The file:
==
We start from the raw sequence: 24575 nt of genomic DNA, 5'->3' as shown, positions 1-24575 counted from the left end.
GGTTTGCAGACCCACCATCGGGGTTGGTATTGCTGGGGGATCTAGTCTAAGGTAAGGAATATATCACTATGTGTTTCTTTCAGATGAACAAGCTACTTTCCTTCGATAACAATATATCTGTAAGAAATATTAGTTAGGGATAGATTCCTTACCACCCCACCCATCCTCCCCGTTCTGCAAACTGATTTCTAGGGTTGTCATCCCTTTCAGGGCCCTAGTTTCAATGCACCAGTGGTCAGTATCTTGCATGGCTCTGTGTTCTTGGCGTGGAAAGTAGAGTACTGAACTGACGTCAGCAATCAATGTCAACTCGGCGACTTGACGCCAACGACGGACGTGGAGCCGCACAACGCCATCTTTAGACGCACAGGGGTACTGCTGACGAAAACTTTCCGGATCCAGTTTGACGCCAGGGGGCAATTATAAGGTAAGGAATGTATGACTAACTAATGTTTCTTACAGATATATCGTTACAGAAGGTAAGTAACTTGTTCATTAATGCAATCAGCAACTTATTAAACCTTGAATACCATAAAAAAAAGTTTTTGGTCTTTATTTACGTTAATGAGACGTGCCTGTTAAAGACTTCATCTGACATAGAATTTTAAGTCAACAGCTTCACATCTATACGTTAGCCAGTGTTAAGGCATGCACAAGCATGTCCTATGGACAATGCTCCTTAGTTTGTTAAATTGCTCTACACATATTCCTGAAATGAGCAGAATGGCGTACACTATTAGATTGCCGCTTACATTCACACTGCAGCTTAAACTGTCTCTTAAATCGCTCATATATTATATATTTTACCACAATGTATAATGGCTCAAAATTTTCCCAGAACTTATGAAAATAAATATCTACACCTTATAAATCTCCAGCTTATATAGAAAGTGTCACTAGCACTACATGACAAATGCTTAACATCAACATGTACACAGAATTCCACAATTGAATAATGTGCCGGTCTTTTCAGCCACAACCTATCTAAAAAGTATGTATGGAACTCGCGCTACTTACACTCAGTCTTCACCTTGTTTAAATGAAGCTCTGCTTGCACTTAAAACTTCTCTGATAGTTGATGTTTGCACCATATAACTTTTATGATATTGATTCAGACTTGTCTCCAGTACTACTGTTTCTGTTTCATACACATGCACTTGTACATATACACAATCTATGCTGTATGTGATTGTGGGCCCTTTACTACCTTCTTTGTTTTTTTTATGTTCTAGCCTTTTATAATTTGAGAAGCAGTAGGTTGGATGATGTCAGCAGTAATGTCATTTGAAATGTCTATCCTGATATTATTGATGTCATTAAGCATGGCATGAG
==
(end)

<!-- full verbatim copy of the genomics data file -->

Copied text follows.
We start from the raw sequence: 24575 nt of genomic DNA, 5'->3' as shown, positions 1-24575 counted from the left end.
GGTTTGCAGACCCACCATCGGGGTTGGTATTGCTGGGGGATCTAGTCTAAGGTAAGGAATATATCACTATGTGTTTCTTTCAGATGAACAAGCTACTTTCCTTCGATAACAATATATCTGTAAGAAATATTAGTTAGGGATAGATTCCTTACCACCCCACCCATCCTCCCCGTTCTGCAAACTGATTTCTAGGGTTGTCATCCCTTTCAGGGCCCTAGTTTCAATGCACCAGTGGTCAGTATCTTGCATGGCTCTGTGTTCTTGGCGTGGAAAGTAGAGTACTGAACTGACGTCAGCAATCAATGTCAACTCGGCGACTTGACGCCAACGACGGACGTGGAGCCGCACAACGCCATCTTTAGACGCACAGGGGTACTGCTGACGAAAACTTTCCGGATCCAGTTTGACGCCAGGGGGCAATTATAAGGTAAGGAATGTATGACTAACTAATGTTTCTTACAGATATATCGTTACAGAAGGTAAGTAACTTGTTCATTAATGCAATCAGCAACTTATTAAACCTTGAATACCATAAAAAAAAGTTTTTGGTCTTTATTTACGTTAATGAGACGTGCCTGTTAAAGACTTCATCTGACATAGAATTTTAAGTCAACAGCTTCACATCTATACGTTAGCCAGTGTTAAGGCATGCACAAGCATGTCCTATGGACAATGCTCCTTAGTTTGTTAAATTGCTCTACACATATTCCTGAAATGAGCAGAATGGCGTACACTATTAGATTGCCGCTTACATTCACACTGCAGCTTAAACTGTCTCTTAAATCGCTCATATATTATATATTTTACCACAATGTATAATGGCTCAAAATTTTCCCAGAACTTATGAAAATAAATATCTACACCTTATAAATCTCCAGCTTATATAGAAAGTGTCACTAGCACTACATGACAAATGCTTAACATCAACATGTACACAGAATTCCACAATTGAATAATGTGCCGGTCTTTTCAGCCACAACCTATCTAAAAAGTATGTATGGAACTCGCGCTACTTACACTCAGTCTTCACCTTGTTTAAATGAAGCTCTGCTTGCACTTAAAACTTCTCTGATAGTTGATGTTTGCACCATATAACTTTTATGATATTGATTCAGACTTGTCTCCAGTACTACTGTTTCTGTTTCATACACATGCACTTGTACATATACACAATCTATGCTGTATGTGATTGTGGGCCCTTTACTACCTTCTTTGTTTTTTTTATGTTCTAGCCTTTTATAATTTGAGAAGCAGTAGGTTGGATGATGTCAGCAGTAATGTCATTTGAAATGTCTATCCTGATATTATTGATGTCATTAAGCATGGCATGAG